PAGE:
For the female gamers of my generation, these lived experiences are simply part and parcel of braving a hobby we love. Getting cussed out on voice and text chat is the norm, and we don’t always feel safe enough to fight back. We Filipina gamers certainly don’t like it and have no plans of accepting it, but we have also done our part to create safe spaces online where we can come together.
As a member of Facebook and Discord groups for Gamer Girls Philippines and Girls Who Game, I am happy to say that I have found people of my own. Endearingly called, “Fruit Salad,” because of our mixed agent specializations and real-life careers, my Valorant team is my safe place in the turbulent gaming landscape.
Being afraid to try multiplayer games is a natural feeling—heck, I went through it myself a year ago when I first installed Valorant. I vividly remember how I opened the game and entered my first lobby. Within seconds, I was frozen in place in-game while I vowed to never play this game again. However, I didn’t lose hope and you don’t have to feel the same way either. Actively seek out online spaces and communities to find people that make playing games feel safe again.
At its core, gaming is pursued for fun. If you live in fear of being attacked while trying to have that fun, then you’ve already let them win. Show them that you are a force to be reckoned with and fight with pride.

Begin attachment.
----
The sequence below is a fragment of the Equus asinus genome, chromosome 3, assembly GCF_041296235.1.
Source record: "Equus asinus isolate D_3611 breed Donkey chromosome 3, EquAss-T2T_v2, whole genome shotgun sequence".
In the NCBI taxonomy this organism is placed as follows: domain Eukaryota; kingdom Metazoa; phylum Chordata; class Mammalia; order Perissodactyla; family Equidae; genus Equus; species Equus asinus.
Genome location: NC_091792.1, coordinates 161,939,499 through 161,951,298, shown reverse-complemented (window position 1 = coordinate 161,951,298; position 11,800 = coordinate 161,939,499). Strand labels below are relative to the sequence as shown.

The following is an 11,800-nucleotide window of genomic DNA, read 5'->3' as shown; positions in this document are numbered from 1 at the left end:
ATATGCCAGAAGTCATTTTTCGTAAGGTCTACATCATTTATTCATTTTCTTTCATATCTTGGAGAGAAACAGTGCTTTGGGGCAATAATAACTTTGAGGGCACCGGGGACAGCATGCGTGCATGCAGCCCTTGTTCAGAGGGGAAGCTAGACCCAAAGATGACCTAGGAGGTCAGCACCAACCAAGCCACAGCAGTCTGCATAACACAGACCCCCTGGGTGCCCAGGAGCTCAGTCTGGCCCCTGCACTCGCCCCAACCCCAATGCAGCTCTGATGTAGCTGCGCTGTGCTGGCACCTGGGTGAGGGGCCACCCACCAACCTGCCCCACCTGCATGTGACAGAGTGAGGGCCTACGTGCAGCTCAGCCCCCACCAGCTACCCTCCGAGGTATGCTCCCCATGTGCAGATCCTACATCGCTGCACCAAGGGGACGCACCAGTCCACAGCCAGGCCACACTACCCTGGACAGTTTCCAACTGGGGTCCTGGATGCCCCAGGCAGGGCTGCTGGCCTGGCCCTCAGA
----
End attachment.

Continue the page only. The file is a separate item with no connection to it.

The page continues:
Women at the Lead
This April, a female Riot employee took the game’s toxic community by the horns and fiercely pushed back. Enter Sara Dadafshar, the Riot employee that responded to the iShowSpeed (a Youtuber) sexism controversy with speed (heh) and efficiency. Dadafshar was one of the first on the scene when the clip went viral on Twitter, and immediately set the gears in motion for the streamer, iShowSpeed, to be banned on Valorant and across other Riot platforms; to safeguard the very same community she has sworn to work for. In this day and age, Dadafshar is a classic example of how us women can champion and support each other—something we should always aspire to do.
As the gaming industry grows wider and more progressive over time, so too do the developers behind our favorite labels. Valorant itself is headed by powerful women like Preeti Khaolkar for monetization and Nikki Lewis for Global Action Game Marketing. Triple A games like Uncharted would not exist without the genius of Amy Hennig’s writing, while household name Nintendo has Aya Kyogoku to thank for Animal Crossing’s monumental success. Entertainment agencies that specialize in gaming and Esports have also come to rise. While overseas examples include 100Thieves co-owner Valkyrae, our local scene has also exploded with Alodia “Boss A” Gosiengfiao’s multinational joint venture, Tier One Entertainment.
When it comes to talent, there is no shortage of awe-inspiring female leaders that have what it takes to pick up the mantle of representation and responsibility. The true shortage lies in the opportunities that come along for women like us to show why we are MVPs in our own right.
Whether you are a casual gamer looking for your safe space, or an up-and-coming streamer battling fears of harassment online, take heart. This is a battle that we fight together.